Thirteen gold commemorative coins were released by the United States Mint between 1903 and 1926, ranging in denominations from one dollar to fifty dollars. These were sometimes released in conjunction with a commemorative silver dollar, but occasionally featured another subject altogether, as was the case with the first two gold commemorative issues, the 1903 Louisiana Purchase gold dollars.
The United States first struck a gold dollar in 1849, following the discovery of gold in California. Over the years, the denomination ceased to be used except in remote areas of the country, and by the 1880s mintages had dropped considerably. The denomination ceased to be struck in 1889 and at the time few thought another gold dollar would ever be produced.
This changed in the early 20th century when numismatist and entrepreneur Farran Zerbe emerged as the brainchild behind two commemorative gold dollars struck in conjunction with the Louisiana Purchase Exposition, held in St. Louis in 1904. The act of June 28, 1902, authorized a maximum mintage of 250,000 pieces — 125,000 of each variety. The coins were to feature Thomas Jefferson and William McKinley, who was assassinated during his presidency in September of 1901 at the Pan-American Exposition in Buffalo, New York.
The two gold dollars were designed by Charles E. Barber, with the assistance of George T. Morgan. The obverse of the Louisiana Purchase, McKinley gold dollar (not to be confused with two gold dollars commemorating McKinley struck in 1916 and 1917) featured the left-facing bust of the 25th President of the United States, William McKinley, who served from 1897-1901. McKinley was born in Niles, Ohio, on January 29, 1843, and would be the last American president to have served in the Civil War.
Barber copied the bust of McKinley from a presidential medal Barber had designed himself. Around the bust is UNITED STATES OF AMERICA. The reverse features an olive branch, with the dual dates, 1803-1903, below it. Near the bottom is ST. LOUIS. LOUISIANA PURCHASE EXPOSITION is seen around the coin along the rim, and above the olive branch is ONE DOLLAR. Unlike most other American coins, its reverse (both the Jefferson and McKinley varieties share the same reverse) lacks the mottos IN GOD WE TRUST and E PLURIBUS UNUM.
The Jefferson variety was also designed by Charles Barber. It shows Jefferson facing left as well, copied from an early 19th century medal by Chief Engraver John Reich. Thomas Jefferson engineered the Louisiana Purchase, through which the U.S. acquired 828,000 square miles of territory in the Midwestern and Western United States from France for a total sum of 15 million dollars. The territory stretched from New Orleans to the Canadian Rookies, and almost doubled the territory of the country at the time. It would lay the basis for the westward expansion of the United States until the country stretched from coast to coast.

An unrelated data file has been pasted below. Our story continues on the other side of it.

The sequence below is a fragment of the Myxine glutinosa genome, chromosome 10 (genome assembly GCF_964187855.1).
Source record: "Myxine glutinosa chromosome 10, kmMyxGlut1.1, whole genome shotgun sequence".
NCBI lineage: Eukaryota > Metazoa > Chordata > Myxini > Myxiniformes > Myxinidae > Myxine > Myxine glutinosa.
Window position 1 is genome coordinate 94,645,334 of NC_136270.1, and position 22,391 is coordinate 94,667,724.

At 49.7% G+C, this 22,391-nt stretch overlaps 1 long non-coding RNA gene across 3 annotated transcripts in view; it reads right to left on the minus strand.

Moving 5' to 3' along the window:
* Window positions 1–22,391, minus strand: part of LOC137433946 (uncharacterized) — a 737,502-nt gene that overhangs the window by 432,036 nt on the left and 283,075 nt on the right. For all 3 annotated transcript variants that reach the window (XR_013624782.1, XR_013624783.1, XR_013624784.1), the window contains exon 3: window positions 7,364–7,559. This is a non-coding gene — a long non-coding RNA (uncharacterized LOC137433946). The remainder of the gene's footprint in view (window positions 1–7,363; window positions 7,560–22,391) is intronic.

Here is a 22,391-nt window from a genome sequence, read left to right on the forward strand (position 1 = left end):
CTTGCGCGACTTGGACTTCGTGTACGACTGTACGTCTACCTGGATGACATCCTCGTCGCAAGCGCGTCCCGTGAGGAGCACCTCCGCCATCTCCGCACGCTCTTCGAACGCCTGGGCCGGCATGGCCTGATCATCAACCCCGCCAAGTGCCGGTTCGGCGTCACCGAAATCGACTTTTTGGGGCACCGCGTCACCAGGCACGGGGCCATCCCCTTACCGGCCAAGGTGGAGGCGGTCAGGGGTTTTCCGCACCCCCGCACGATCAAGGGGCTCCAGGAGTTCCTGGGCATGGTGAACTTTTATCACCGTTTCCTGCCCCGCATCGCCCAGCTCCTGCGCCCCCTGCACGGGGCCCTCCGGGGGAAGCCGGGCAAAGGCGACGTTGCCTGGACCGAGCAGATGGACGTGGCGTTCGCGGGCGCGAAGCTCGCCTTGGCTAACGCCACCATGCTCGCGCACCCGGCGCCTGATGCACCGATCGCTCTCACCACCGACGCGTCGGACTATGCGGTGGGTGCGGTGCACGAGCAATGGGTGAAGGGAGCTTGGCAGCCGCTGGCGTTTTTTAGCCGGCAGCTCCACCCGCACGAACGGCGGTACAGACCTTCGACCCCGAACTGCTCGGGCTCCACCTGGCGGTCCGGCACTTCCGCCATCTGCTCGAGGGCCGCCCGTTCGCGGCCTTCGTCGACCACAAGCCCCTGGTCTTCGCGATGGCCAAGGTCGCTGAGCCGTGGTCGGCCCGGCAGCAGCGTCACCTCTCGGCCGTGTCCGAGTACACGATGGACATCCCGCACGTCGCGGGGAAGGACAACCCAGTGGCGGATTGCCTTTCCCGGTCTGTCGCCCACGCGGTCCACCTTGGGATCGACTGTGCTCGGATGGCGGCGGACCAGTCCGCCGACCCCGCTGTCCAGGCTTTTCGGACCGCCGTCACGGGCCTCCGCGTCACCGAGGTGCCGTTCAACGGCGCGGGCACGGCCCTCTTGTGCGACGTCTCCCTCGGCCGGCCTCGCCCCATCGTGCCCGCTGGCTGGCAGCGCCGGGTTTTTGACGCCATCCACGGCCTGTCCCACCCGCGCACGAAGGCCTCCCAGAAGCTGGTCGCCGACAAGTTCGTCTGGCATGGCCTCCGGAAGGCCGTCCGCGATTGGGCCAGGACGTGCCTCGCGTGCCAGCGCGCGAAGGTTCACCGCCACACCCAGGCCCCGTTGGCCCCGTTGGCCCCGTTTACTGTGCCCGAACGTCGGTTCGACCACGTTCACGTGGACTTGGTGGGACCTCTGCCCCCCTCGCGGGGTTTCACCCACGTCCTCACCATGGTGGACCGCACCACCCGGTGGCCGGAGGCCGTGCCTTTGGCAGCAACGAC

The first coins were struck as early as December 1902 (though dated 1903) at the Philadelphia Mint, and by January of 1903 the Mint had produced 125,000 coins of each variety as stipulated in the authorizing act; it is unknown which variety was produced first. The coins were to be distributed by the Louisiana Purchase Exposition Company, led by Farran Zerbe. Offered at three times face value, or $3 each, sales were lackluster at best. Zerbe at hoped that he would be able to sell the coins at that large of a premium over face value because older gold dollars also traded at a premium, but these hopes were in vain.
With sales moving slowly, organizers tried numerous things to increase attention to the issue. These included highlighting various items of jewelry into which the commemoratives could be set. Luckily for collectors, sales of these pieces were slow as well, and a relatively small number of surviving pieces will show damage from having been once set in these jewelry pieces.
Sales remained lackluster and in 1914 an incredible 215,000 pieces of this issue were returned to the Philadelphia Mint to be melted. It is unknown how many of each variety were included, but most sources estimate that the total was roughly even for each variety. This means that both varieties have a net mintage of approximately 17,375 pieces each, according to most reference works. Judging by the overall availability of both varieties this seems to be accurate.
Despite posting a much lower net mintage than had originally been anticipated, both varieties are readily available in most grades up to MS-65. Even pieces grading higher than that are relatively available, but are obviously much in demand from type- and gold-collectors.
In the highest grades the McKinley variety is far more available than the Jefferson variety, but the difference is minimal. A relatively high number of Proofs (100 of each variety) were also struck, which is uncommon in the world of classic commemoratives. They were produced for government officials and those with inside connections to the Mint, and were not available to collectors at the time. The coins were carefully placed in an imprinted card, signed by Superintendent J.M. Landis and Coiner R.R. Freed of the Philadelphia Mint and wax sealed. Original sealed cards are very rare, as many have had the Proofs removed or the seal tampered with, and some have even been reported with the Proof coin replaced for an ordinary, proof-like business strike.